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Stan Yeates' Story

Centaur racing Centaur sails
Sailing Barge Centaur, photos from The Thames Sailing Barge Trust.

The late Stan Yeates was one of the last surviving sailing barge skippers and was a Trustee of the club. He died in 2007 and until the last few years of his life he took club members for trips on the saling barge Centaur every year. He became involved with the activities at Hoo Ness in 1952 and recalls that Peter Love came along 3 years later. Other important people in those early times were John Mason, John Day and Dennis Dowley.

At this time the river still had many signs of the aftermath of the Second World War and Stangate Creek was full of cocooned corvettes, frigates and minesweepers. There were also many redundant concrete lighters littering the foreshore; many can still be seen around the Medway area. As they are generally closed lighters they are thought to be old fuel carriers.

The land around Hoo Ness had been brickfields in earlier times. This land was purchased in 1947 by the Whitewall Barge, Yacht and Boat Company to carry on their barge-to-houseboat conversion business which they had moved down from Whitewall Creek. They set out the concrete lighters to form the artificial harbour, or marina, and started the adjacent caravan park.

At this time the dredged marina had not been built and the tide still ran strongly past what are now the clubhouse grounds and between Ford Marsh Island and the old brick company wharf (present crane lift area). This left a clean scoured bottom for barges to lie alongside as indicated in the old picture which used to be above the fireplace in the present-day club building.

Boats that Stan remembers included Mr. Walter Brice's substantial fleet of about 20 Thames sailing barges. These were employed in carrying brick clay for the adjacent brick works or engaged on the "rubbish run". This consisted of carrying rubbish from London to be dumped at Hoo and, where possible, burned in the brickfield furnaces. This practice had been going on since Victorian times and accounts for the large number of old bottles which used to be found in the area.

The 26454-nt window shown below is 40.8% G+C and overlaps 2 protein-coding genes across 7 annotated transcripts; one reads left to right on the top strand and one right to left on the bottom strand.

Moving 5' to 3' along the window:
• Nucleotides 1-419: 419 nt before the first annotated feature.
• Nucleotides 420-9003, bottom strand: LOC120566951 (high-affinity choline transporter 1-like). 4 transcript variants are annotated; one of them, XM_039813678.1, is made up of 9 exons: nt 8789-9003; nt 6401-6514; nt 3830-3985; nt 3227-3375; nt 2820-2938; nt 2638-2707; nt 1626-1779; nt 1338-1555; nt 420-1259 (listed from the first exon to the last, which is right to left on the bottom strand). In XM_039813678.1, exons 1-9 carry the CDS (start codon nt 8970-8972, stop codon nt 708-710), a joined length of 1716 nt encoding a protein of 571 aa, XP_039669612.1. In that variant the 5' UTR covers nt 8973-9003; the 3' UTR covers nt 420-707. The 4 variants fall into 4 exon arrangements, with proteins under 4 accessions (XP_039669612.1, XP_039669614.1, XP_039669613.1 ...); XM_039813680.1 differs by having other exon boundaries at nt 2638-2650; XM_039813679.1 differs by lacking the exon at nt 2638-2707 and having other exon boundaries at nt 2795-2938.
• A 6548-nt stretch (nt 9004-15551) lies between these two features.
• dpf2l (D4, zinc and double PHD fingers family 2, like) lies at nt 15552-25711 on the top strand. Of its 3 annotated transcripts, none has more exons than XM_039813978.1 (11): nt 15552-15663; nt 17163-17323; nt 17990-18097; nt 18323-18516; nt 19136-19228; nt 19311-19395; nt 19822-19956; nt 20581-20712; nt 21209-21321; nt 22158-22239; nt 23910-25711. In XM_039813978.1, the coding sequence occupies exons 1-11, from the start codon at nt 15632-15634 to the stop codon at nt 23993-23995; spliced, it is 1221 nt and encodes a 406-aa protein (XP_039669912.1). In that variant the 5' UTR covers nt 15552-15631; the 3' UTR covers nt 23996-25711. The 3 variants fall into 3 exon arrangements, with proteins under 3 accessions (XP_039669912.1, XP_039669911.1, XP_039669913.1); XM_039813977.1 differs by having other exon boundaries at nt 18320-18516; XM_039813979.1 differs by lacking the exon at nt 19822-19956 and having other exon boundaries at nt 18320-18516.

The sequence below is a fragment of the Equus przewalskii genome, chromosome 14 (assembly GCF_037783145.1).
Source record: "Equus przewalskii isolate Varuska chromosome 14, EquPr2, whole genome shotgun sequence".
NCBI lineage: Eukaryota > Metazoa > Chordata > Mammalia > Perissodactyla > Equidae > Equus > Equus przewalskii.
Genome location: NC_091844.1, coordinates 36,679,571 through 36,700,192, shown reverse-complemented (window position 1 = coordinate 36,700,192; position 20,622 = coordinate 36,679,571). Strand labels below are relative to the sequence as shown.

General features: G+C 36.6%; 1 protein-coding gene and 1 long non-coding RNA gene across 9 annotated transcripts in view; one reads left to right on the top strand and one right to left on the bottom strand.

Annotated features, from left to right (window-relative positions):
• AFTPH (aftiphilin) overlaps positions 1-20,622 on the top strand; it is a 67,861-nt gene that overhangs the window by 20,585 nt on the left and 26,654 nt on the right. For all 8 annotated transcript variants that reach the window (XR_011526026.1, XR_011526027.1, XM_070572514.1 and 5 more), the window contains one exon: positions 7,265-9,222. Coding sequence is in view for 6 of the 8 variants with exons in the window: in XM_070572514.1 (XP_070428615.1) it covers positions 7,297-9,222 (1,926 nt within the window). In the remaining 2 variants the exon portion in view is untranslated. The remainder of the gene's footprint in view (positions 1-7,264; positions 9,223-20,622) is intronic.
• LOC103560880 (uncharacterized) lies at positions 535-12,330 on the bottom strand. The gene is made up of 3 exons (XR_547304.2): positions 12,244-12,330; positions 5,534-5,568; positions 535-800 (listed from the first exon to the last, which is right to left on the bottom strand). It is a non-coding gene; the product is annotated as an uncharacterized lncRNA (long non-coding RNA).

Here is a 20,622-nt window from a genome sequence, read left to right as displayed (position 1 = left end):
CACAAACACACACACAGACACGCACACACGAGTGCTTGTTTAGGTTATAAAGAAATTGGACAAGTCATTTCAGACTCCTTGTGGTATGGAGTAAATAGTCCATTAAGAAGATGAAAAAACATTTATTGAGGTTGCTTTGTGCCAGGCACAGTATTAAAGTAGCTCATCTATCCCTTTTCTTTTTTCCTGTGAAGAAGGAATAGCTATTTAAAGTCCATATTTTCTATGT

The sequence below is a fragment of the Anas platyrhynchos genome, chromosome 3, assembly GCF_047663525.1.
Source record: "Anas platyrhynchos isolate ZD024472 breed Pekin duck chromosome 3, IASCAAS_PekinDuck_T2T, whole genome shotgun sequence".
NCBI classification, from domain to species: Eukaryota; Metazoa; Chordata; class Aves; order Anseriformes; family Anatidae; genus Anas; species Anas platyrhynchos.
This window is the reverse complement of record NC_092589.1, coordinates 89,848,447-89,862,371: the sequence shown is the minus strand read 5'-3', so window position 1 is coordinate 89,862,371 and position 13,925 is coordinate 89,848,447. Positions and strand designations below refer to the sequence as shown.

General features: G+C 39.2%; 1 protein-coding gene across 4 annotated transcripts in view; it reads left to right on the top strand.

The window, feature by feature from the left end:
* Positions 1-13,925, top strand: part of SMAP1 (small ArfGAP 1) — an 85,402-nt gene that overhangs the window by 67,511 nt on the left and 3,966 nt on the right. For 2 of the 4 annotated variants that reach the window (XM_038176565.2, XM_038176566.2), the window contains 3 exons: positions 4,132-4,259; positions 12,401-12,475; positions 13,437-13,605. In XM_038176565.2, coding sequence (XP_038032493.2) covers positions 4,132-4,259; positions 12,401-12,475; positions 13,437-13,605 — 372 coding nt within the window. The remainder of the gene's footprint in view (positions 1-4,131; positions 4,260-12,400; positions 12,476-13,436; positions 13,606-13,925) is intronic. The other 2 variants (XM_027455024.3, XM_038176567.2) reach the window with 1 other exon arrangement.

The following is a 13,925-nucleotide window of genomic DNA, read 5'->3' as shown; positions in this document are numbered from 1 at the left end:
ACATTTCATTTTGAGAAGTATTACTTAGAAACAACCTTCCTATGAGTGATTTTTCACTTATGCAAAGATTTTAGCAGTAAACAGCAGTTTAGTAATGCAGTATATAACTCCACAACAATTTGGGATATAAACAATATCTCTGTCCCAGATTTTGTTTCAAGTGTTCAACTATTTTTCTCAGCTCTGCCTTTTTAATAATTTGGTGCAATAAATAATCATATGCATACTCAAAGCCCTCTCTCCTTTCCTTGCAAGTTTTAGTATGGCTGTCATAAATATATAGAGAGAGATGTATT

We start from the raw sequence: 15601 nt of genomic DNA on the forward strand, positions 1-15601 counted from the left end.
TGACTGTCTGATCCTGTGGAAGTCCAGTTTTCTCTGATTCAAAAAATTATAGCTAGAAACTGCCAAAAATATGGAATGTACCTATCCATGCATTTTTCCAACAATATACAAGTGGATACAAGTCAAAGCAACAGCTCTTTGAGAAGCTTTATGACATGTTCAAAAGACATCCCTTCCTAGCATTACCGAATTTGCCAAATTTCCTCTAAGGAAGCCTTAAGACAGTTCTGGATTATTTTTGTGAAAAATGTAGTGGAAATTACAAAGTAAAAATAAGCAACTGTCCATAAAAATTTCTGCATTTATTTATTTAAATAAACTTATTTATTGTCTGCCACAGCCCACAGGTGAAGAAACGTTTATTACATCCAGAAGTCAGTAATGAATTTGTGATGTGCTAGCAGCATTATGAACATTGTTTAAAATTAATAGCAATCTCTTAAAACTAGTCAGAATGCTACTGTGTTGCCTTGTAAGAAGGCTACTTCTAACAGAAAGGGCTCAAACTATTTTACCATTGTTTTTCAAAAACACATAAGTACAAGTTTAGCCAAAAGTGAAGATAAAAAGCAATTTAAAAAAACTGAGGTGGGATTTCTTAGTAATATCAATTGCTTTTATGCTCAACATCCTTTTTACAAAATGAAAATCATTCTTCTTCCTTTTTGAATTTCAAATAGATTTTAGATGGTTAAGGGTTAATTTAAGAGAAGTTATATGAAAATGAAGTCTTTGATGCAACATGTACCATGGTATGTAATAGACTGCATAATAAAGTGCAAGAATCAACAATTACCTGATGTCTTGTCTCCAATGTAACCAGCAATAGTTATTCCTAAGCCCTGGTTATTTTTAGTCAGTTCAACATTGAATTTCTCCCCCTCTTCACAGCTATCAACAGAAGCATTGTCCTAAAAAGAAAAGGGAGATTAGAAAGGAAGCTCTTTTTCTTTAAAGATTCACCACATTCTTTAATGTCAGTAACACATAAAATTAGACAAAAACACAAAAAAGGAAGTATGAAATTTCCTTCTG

Other boats that Stan recalls were a schooner called Greta, a Dragon, Tony Lapthorn's barge Alice May and Geoffrey Burge's Barge called Tomer II.

This was a sprit rigged vessel with a clipper bow and was a purpose-built yacht. Judge Blagdon was also there with a barge called Ventnor.

Arthur Bennett had The Henry. Stuart Cross also had a barge. (Query: club steward in 1952 - Arthur Bennett? Also what was the status of Dorothy Wright?).

Stan recalls that Geoffrey Dutson was the principal influence in the early activities at Hoo. He, together with Charles Burge, formed a company called the Marina Club (Medway) Ltd which purchased the Whitewall Barge, Yacht and Boat Company in 1952 when that company ran into difficulties. Boating activities continued and mainly consisted of playing around with barges based on the old barge repair area.

The combination of the caravan park and the adjacent boating activities became one of the first locations of this kind to use the term "Marina".

Marina Club (Medway) Ltd changed its name to Marina Services (Medway) Ltd in 1953. In 1956 a sailing club was formed. This club purchased a lease of the land now owned by Hoo Ness Yacht Club from Medway Services (Medway) Ltd and was called the Marina Yacht Club.

Walter Brice purchased the majority of shares in Marina Services (Medway) Ltd in 1963 and in 1968 the Club purchased the freehold of the land from him. The club marked this significant event by changing its name to Hoo Ness Yacht Club.

Martin Richards
27th November 2000 (updated by Webmaster March 2009)

For more information on the Centaur and the Thames Sailing Barge Trust, click here.

Date Published 27th Jun 2011